(Reuters) - Acorda Therapeutics Inc said on Monday it would stop developing its Parkinson’s disease drug, tozadenant, less than a week after the company reported deaths in key studies testing the treatment.
The company’s shares, which have fallen about 40 percent since it reported deaths of five patients, were down 2.5 percent in premarket trading.
It is the latest setback the company has encountered this year — including the loss of exclusivity on its flagship multiple sclerosis drug Ampyra and the U.S. regulator’s refusal to review its other Parkinson’s drug, Inbrija.
Acorda said last week it had found seven cases of sepsis in patients taking tozadenant in mid- and late- stage trials, four of which were associated with agranulocytosis — the absence of white blood cells.
The company, which had been pinning hopes on the success of tozadenant, had intially planned to stop enrolling patients in two long-term safety studies, and increase the frequency of blood cell count monitoring in patients to weekly, in an ongoing late-stage trial.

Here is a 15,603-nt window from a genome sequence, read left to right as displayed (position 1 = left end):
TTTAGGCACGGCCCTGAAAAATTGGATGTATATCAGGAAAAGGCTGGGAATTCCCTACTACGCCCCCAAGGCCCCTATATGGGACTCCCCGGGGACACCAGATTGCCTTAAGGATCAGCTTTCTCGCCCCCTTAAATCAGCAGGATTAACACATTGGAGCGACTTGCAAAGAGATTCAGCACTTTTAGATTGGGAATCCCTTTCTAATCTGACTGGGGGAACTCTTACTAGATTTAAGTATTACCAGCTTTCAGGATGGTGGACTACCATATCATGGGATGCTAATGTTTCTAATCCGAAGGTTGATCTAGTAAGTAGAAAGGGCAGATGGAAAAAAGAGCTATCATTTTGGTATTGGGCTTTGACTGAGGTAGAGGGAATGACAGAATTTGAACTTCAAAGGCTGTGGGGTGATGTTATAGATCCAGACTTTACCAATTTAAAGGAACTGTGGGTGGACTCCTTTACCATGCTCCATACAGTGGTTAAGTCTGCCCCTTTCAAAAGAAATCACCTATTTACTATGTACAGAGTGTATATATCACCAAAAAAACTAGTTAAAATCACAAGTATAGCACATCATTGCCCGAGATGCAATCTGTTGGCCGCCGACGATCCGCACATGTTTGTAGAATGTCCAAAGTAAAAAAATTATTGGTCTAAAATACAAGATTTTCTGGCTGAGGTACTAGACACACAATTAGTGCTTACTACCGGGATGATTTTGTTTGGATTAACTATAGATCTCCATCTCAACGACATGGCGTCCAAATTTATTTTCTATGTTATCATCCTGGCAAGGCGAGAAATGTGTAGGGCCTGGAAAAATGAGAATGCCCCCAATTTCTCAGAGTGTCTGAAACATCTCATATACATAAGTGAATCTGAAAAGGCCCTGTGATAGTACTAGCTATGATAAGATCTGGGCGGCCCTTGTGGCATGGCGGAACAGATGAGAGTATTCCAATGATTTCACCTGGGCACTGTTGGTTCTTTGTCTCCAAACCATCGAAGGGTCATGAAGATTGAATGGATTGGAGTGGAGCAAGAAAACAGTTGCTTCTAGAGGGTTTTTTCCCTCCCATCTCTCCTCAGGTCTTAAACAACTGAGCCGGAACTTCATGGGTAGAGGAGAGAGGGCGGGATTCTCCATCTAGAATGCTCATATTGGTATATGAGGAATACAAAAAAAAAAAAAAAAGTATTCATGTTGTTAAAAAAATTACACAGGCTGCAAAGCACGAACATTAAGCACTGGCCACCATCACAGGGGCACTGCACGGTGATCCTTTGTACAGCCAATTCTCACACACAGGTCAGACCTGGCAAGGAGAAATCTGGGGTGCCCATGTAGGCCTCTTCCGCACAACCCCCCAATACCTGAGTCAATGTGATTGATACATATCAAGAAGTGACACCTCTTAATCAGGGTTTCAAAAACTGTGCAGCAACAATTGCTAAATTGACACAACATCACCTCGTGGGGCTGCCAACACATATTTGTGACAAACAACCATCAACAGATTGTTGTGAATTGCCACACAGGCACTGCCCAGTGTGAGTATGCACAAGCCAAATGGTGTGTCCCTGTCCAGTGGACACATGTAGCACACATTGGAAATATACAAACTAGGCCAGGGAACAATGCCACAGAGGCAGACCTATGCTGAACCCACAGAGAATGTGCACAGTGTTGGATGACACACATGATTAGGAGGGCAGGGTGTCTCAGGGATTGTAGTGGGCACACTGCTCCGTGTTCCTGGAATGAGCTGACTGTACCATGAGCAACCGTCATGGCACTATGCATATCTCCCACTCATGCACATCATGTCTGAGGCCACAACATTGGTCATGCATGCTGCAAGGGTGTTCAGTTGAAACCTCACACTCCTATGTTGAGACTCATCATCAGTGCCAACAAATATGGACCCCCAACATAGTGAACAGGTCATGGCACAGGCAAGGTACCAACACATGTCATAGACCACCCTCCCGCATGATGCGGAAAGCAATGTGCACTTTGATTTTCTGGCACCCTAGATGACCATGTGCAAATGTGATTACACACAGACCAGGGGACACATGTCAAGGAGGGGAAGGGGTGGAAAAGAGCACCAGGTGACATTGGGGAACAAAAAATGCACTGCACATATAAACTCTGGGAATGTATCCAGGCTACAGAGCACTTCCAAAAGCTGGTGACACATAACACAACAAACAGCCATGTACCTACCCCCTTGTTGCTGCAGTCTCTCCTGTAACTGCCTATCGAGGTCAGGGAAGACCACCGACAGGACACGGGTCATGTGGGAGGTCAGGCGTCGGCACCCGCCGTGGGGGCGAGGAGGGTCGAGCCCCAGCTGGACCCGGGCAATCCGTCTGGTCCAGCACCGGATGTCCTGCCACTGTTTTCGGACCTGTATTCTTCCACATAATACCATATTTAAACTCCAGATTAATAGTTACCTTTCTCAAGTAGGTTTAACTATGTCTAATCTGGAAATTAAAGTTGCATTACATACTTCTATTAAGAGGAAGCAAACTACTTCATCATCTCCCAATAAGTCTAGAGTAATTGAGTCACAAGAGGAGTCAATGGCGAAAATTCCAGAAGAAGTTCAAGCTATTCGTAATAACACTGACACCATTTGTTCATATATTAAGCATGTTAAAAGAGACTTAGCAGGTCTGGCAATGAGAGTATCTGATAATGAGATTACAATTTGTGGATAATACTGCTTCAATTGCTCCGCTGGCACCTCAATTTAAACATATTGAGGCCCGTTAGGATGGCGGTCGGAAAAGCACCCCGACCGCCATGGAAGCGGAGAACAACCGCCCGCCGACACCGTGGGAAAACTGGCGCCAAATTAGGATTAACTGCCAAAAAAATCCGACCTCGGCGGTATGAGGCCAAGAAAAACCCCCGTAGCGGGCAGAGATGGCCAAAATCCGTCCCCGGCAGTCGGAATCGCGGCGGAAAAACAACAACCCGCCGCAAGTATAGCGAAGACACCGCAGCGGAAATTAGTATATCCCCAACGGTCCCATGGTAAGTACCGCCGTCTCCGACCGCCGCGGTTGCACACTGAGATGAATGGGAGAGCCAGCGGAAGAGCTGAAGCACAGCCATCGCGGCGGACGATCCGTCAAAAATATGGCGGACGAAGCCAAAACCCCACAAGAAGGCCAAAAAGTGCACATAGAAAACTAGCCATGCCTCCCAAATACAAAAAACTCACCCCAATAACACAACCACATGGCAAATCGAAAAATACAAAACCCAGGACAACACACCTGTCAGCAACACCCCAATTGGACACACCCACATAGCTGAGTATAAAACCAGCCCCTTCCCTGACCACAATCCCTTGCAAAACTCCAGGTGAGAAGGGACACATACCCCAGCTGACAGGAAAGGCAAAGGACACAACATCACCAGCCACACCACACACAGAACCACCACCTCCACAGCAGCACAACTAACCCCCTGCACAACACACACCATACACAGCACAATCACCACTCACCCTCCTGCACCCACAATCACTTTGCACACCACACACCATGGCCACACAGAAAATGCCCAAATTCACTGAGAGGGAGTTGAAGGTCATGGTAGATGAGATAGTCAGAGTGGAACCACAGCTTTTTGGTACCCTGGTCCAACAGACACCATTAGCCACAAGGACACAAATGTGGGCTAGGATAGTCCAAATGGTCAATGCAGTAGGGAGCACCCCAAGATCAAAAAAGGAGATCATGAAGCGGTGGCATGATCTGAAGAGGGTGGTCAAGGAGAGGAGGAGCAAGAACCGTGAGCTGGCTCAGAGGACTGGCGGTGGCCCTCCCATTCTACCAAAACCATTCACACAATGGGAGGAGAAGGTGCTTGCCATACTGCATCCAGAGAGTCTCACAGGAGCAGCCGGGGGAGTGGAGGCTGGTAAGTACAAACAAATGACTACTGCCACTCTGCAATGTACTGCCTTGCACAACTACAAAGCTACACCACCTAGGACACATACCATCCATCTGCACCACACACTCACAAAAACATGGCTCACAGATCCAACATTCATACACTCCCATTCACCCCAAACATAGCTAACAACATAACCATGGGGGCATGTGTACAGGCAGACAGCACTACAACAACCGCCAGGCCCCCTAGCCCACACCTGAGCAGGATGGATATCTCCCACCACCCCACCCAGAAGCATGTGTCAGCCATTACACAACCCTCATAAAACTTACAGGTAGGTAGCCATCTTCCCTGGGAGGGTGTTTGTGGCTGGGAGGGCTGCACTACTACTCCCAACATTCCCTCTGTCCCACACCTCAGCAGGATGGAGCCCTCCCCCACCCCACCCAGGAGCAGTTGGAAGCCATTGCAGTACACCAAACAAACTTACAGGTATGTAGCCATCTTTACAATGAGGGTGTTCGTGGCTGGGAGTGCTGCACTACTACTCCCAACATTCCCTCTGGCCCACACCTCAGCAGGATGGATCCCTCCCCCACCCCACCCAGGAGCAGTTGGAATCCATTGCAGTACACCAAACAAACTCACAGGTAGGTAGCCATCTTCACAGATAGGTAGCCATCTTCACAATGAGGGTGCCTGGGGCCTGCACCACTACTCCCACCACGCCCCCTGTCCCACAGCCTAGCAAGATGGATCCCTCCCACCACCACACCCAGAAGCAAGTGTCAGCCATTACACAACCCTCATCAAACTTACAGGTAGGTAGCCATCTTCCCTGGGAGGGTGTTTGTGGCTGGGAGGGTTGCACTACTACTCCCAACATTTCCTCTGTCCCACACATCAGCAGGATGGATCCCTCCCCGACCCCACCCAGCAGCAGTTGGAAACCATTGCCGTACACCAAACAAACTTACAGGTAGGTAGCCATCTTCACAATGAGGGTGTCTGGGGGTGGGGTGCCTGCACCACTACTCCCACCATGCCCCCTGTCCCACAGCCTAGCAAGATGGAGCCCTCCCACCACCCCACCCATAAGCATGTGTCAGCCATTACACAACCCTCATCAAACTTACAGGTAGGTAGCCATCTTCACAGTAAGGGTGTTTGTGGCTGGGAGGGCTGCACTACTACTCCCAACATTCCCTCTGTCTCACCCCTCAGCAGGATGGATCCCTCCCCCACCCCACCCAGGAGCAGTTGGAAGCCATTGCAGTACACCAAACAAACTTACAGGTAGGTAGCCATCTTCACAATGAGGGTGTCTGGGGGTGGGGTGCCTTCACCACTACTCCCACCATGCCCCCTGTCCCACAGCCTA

The drugmaker on Monday said it was not confident that the weekly screening of white blood cell count would be sufficient to ensure patient safety.
Acorda said it still expects to report data from over 90 percent patients that have completed the late-stage study testing the drug, in the first quarter of 2018.
The company, which had acquired tozadenant last year when it bought Biotie Therapies for $363 million, is also developing two other drugs for Parkinson’s disease - Inbrija and SYN-120.
Leerink Research analyst Paul Matteis said the outright discontinuation of tozadenant program is “smart”.
The discontinuation of tozadenant should conserve some cash, which is a key consideration as Acorda will soon refile Inbrija marketing application, Matteis noted.
The company is expecting to resubmit a marketing application for Inbrija in the current quarter.
Reporting by Divya Grover in Bengaluru; Editing by Shounak Dasgupta